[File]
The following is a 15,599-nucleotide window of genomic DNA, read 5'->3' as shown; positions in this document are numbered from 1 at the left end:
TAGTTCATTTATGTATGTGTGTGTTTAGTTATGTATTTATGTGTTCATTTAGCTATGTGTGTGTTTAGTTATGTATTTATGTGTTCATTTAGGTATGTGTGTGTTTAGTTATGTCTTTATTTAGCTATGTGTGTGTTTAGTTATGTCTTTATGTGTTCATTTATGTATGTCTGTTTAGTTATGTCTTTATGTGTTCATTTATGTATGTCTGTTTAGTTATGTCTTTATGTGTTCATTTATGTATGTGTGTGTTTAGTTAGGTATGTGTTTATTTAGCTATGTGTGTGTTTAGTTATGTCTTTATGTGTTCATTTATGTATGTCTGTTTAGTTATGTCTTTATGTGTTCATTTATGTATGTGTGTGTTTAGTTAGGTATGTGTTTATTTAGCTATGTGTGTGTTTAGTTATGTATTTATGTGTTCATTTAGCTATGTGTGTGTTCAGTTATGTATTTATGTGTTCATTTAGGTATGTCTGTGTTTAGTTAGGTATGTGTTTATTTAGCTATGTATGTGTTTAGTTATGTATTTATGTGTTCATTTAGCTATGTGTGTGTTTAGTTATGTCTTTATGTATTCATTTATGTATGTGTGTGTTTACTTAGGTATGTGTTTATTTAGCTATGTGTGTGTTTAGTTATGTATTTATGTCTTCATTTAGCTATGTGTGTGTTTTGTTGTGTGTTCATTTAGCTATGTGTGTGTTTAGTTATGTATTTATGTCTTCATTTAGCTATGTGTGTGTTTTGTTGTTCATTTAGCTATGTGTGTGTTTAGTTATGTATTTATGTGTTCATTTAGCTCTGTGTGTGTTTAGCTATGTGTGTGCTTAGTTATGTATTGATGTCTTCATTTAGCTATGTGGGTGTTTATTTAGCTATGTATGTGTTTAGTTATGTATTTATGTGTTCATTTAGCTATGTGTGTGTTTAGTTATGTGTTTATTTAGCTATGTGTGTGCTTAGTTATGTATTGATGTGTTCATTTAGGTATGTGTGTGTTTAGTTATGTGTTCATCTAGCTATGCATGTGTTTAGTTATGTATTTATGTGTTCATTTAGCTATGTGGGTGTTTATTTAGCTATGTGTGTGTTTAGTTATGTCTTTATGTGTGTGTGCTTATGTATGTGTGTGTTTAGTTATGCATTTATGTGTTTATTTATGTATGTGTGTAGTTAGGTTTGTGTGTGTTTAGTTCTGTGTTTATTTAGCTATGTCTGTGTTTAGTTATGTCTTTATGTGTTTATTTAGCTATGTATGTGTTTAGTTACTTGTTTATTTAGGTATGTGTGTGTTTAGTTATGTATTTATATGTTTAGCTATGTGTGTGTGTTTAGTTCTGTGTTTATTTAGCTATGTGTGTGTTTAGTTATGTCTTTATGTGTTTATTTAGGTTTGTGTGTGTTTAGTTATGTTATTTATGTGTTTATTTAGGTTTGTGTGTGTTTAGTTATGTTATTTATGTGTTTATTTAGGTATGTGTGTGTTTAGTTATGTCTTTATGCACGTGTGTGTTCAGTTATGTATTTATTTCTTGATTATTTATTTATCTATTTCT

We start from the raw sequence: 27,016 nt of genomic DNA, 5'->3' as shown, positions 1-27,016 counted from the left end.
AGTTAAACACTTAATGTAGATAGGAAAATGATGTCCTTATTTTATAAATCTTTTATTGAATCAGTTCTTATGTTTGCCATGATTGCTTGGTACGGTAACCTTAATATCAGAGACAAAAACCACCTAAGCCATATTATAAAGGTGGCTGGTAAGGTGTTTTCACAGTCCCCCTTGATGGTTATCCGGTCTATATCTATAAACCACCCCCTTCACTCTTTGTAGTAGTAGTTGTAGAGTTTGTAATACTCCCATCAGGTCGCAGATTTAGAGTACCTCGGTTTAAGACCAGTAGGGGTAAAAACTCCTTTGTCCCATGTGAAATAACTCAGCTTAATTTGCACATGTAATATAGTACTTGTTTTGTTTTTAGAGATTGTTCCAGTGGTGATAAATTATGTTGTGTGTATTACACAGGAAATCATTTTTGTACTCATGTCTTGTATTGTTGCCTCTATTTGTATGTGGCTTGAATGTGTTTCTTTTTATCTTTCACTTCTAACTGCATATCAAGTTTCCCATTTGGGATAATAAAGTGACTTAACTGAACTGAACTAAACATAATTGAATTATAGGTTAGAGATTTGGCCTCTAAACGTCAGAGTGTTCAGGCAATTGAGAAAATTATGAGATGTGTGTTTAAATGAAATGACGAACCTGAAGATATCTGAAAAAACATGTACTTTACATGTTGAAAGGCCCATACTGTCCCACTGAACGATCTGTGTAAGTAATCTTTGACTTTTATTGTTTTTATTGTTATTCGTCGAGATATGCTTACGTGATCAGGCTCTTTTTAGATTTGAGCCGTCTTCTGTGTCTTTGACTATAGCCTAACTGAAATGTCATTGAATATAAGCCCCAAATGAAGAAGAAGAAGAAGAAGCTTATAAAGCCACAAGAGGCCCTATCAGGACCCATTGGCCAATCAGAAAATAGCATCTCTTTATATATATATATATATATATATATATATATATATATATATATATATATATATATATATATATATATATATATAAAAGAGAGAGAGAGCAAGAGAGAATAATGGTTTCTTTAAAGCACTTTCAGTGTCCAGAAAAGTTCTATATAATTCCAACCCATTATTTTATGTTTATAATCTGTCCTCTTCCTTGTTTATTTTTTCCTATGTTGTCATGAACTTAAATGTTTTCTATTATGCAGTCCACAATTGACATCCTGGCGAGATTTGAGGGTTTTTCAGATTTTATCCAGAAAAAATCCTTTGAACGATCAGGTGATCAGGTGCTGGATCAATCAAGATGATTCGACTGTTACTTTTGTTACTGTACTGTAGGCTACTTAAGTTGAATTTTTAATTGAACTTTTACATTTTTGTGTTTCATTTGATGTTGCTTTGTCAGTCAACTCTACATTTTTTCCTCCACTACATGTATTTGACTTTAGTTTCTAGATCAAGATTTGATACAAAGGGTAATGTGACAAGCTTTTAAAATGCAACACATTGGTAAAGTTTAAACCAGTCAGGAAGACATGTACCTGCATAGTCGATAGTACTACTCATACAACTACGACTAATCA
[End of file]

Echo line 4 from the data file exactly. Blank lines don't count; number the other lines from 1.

AGTTAAACACTTAATGTAGATAGGAAAATGATGTCCTTATTTTATAAATCTTTTATTGAATCAGTTCTTATGTTTGCCATGATTGCTTGGTACGGTAACCTTAATATCAGAGACAAAAACCACCTAAGCCATATTATAAAGGTGGCTGGTAAGGTGTTTTCACAGTCCCCCTTGATGGTTATCCGGTCTATATCTATAAACCACCCCCTTCACTCTTTGTAGTAGTAGTTGTAGAGTTTGTAATACTCCCATCAGGTCGCAGATTTAGAGTACCTCGGTTTAAGACCAGTAGGGGTAAAAACTCCTTTGTCCCATGTGAAATAACTCAGCTTAATTTGCACATGTAATATAGTACTTGTTTTGTTTTTAGAGATTGTTCCAGTGGTGATAAATTATGTTGTGTGTATTACACAGGAAATCATTTTTGTACTCATGTCTTGTATTGTTGCCTCTATTTGTATGTGGCTTGAATGTGTTTCTTTTTATCTTTCACTTCTAACTGCATATCAAGTTTCCCATTTGGGATAATAAAGTGACTTAACTGAACTGAACTAAACATAATTGAATTATAGGTTAGAGATTTGGCCTCTAAACGTCAGAGTGTTCAGGCAATTGAGAAAATTATGAGATGTGTGTTTAAATGAAATGACGAACCTGAAGATATCTGAAAAAACATGTACTTTACATGTTGAAAGGCCCATACTGTCCCACTGAACGATCTGTGTAAGTAATCTTTGACTTTTATTGTTTTTATTGTTATTCGTCGAGATATGCTTACGTGATCAGGCTCTTTTTAGATTTGAGCCGTCTTCTGTGTCTTTGACTATAGCCTAACTGAAATGTCATTGAATATAAGCCCCAAATGAAGAAGAAGAAGAAGAAGCTTATAAAGCCACAAGAGGCCCTATCAGGACCCATTGGCCAATCAGAAAATAGCATCTCTTTATATATATATATATATATATATATATATATATATATATATATATATATATATATATATATATATATATATATAAAAGAGAGAGAGAGCAAGAGAGAATAATGGTTTCTTTAAAGCACTTTCAGTGTCCAGAAAAGTTCTATATAATTCCAACCCATTATTTTATGTTTATAATCTGTCCTCTTCCTTGTTTATTTTTTCCTATGTTGTCATGAACTTAAATGTTTTCTATTATGCAGTCCACAATTGACATCCTGGCGAGATTTGAGGGTTTTTCAGATTTTATCCAGAAAAAATCCTTTGAACGATCAGGTGATCAGGTGCTGGATCAATCAAGATGATTCGACTGTTACTTTTGTTACTGTACTGTAGGCTACTTAAGTTGAATTTTTAATTGAACTTTTACATTTTTGTGTTTCATTTGATGTTGCTTTGTCAGTCAACTCTACATTTTTTCCTCCACTACATGTATTTGACTTTAGTTTCTAGATCAAGATTTGATACAAAGGGTAATGTGACAAGCTTTTAAAATGCAACACATTGGTAAAGTTTAAACCAGTCAGGAAGACATGTACCTGCATAGTCGATAGTACTACTCATACAACTACGACTAATCA